The Artistry of Loujon Press: Part 1

I wrote a piece for Pelican Bomb about Loujon Press in terms of its aesthetic achievements (and failures) as a fine-press/artistic publisher. Here’s an excerpt:

The short-lived but mighty Loujon Press has become a legend among New Orleans literary circles. Admired for its publication of prominent writers at the tail end of the Beat Generation and exalted as a model of DIY ethos for the Sisyphean feats of its rag-tag progenitors, Loujon has been the subject of a book and a film documentary, it was the dedicatee of the first New Orleans Book Fair, and its books and journals remain coveted treasures for archivists and collectors throughout the region.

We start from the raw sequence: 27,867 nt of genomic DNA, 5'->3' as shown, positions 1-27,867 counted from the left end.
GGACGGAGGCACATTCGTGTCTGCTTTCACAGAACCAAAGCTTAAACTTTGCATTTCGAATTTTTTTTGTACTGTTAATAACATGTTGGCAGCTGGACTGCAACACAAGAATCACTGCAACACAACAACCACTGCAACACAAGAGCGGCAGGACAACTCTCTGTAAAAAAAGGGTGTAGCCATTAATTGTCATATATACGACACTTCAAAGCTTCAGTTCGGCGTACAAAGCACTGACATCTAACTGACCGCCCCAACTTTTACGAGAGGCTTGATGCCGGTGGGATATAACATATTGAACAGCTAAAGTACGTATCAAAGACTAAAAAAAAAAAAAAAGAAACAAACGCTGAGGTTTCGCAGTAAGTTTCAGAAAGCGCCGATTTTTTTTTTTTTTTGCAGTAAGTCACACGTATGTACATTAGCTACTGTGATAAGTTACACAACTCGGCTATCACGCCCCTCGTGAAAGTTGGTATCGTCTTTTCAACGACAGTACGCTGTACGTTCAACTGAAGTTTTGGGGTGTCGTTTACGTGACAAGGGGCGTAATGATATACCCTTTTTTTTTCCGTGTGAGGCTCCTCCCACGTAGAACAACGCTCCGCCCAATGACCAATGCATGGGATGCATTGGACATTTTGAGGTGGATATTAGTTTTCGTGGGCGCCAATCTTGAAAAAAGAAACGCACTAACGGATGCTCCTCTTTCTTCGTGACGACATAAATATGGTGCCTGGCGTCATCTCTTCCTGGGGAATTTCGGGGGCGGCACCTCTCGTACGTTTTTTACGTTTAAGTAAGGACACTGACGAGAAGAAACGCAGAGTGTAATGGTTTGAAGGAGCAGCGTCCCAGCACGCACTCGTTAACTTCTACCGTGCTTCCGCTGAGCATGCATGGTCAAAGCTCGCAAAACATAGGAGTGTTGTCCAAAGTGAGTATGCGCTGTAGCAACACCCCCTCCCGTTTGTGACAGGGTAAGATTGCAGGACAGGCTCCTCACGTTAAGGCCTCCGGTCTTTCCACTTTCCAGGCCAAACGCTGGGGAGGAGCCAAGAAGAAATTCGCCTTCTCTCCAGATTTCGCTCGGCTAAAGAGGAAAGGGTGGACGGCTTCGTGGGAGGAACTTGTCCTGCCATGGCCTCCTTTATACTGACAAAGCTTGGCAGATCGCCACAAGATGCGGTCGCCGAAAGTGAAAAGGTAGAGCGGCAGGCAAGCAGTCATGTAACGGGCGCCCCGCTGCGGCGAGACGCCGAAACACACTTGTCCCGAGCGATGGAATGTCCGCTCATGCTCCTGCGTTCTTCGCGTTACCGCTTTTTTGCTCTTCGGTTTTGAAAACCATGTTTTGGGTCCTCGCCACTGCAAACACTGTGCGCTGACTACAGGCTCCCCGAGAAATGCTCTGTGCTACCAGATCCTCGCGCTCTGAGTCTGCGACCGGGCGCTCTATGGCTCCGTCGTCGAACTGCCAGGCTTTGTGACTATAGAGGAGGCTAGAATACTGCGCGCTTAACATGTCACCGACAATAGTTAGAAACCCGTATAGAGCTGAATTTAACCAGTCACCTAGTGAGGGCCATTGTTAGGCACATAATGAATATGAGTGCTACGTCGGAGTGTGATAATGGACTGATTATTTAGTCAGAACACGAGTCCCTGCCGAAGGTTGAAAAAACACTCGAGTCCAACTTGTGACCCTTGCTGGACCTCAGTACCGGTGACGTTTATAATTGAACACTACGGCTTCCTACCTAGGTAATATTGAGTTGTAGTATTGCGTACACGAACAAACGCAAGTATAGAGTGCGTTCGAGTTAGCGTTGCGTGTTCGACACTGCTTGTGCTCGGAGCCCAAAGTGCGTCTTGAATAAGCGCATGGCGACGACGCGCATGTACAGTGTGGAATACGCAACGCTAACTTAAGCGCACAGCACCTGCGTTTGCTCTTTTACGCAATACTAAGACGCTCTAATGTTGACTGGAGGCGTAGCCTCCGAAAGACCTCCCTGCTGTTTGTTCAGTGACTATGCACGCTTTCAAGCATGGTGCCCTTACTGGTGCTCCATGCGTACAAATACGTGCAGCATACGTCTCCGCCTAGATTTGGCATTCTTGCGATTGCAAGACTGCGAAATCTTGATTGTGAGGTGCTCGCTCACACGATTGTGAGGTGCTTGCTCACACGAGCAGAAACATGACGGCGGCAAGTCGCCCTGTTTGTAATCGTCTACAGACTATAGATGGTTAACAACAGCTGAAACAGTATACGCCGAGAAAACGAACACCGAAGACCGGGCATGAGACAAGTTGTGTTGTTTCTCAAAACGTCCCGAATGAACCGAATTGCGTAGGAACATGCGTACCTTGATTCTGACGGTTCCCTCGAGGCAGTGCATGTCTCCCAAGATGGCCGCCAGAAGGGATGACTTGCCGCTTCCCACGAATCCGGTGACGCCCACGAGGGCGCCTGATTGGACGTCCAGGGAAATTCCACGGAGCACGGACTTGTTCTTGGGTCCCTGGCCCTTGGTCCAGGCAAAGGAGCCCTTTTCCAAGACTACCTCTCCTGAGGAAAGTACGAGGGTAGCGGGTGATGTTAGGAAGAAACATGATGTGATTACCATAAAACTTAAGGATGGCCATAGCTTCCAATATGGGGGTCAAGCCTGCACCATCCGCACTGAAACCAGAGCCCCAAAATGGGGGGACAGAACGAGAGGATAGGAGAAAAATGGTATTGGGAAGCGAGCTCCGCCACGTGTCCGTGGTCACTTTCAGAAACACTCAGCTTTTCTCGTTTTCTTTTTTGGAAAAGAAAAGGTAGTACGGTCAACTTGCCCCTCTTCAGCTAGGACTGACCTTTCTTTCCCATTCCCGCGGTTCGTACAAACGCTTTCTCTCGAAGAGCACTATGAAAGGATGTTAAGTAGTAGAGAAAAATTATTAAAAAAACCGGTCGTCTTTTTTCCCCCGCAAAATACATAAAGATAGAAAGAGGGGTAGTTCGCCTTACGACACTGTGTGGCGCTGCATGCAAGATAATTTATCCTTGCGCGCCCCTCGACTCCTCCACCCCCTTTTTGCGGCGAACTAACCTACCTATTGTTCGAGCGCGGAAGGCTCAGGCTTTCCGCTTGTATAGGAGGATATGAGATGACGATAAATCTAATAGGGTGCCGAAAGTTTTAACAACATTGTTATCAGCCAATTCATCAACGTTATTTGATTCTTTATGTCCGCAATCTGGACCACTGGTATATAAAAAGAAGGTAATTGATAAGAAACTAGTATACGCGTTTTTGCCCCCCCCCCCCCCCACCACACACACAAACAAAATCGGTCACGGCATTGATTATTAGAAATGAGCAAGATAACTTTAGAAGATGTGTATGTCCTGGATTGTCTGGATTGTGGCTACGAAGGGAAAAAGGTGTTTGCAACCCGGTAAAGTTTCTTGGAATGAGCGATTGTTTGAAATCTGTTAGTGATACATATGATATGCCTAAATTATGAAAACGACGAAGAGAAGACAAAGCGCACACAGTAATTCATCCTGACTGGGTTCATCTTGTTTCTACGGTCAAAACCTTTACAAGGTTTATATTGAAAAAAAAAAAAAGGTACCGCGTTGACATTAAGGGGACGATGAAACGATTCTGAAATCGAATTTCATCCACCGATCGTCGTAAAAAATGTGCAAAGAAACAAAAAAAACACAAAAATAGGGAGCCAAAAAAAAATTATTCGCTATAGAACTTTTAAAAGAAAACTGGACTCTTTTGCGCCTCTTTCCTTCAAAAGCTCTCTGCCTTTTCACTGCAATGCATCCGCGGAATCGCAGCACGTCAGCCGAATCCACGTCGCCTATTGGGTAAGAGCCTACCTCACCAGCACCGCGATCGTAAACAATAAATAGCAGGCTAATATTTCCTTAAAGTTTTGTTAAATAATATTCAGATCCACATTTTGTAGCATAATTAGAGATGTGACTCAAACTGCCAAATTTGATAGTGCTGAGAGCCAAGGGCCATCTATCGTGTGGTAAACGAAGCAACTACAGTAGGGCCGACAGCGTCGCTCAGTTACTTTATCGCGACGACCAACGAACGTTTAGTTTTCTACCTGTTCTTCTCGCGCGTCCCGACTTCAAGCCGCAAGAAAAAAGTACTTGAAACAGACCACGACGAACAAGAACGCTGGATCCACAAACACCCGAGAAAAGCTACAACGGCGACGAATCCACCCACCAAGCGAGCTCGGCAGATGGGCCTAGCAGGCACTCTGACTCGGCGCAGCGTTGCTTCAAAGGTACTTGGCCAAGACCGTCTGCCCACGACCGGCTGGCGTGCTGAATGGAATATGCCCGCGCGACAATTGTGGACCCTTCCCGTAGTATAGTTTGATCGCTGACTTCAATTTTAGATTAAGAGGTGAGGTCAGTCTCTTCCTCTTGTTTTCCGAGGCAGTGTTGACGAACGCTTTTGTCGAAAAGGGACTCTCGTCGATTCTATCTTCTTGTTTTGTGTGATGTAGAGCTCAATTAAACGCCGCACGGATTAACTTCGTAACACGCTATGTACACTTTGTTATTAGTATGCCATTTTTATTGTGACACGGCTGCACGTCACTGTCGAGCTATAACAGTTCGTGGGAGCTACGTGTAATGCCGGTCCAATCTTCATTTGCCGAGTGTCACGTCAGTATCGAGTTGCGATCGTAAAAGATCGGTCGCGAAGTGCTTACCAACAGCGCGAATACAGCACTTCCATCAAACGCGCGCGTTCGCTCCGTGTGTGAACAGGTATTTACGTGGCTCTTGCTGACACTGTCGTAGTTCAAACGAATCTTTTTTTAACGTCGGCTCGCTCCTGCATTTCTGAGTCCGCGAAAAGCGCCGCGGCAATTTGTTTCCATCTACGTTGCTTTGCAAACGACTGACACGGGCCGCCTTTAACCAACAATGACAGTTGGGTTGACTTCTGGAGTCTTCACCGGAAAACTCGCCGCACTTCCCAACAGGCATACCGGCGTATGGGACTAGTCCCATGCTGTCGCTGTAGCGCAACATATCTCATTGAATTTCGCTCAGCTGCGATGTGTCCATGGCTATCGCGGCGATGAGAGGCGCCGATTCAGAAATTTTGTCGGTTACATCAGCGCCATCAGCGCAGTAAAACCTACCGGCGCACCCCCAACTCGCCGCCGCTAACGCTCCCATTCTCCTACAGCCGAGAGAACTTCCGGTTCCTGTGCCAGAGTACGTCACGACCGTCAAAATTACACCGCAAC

As much as Loujon was esteemed in its day for the words on its pages, readers from the 1960s were often as struck by the craftsmanship and artistry of the publications. Husband-and-wife publishers Jon and Louise “Gypsy Lou” Webb were equally concerned with editorial content and the aesthetic makeup of the objects they created. Contemporary literati who are aware of Loujon’s books and its The Outsider magazine but who have neglected to visit an archive and hold the printed pieces in their hands are woefully unaware of the complete Loujon experience. It is one thing to read Jeff Weddle’s outstanding biography Bohemian New Orleans: The Story of the Outsider and Loujon Press and nod in approval at the gamut of famous writers Loujon published—Lawrence Ferlinghetti, Langston Hughes, Diane di Prima, Allen Ginsberg, Robert Creeley, LeRoi Jones (now known as Amiri Baraka), and William S. Burroughs, among many others. It is quite another to slide the enormous cover off the handmade wooden box that contains Henry Miller’s Insomnia, or the Devil at Large and leaf through a dozen of the author’s watercolors before arriving at the book, couched in foam and glistening metallic.

Check out the rest of the piece at Pelican Bomb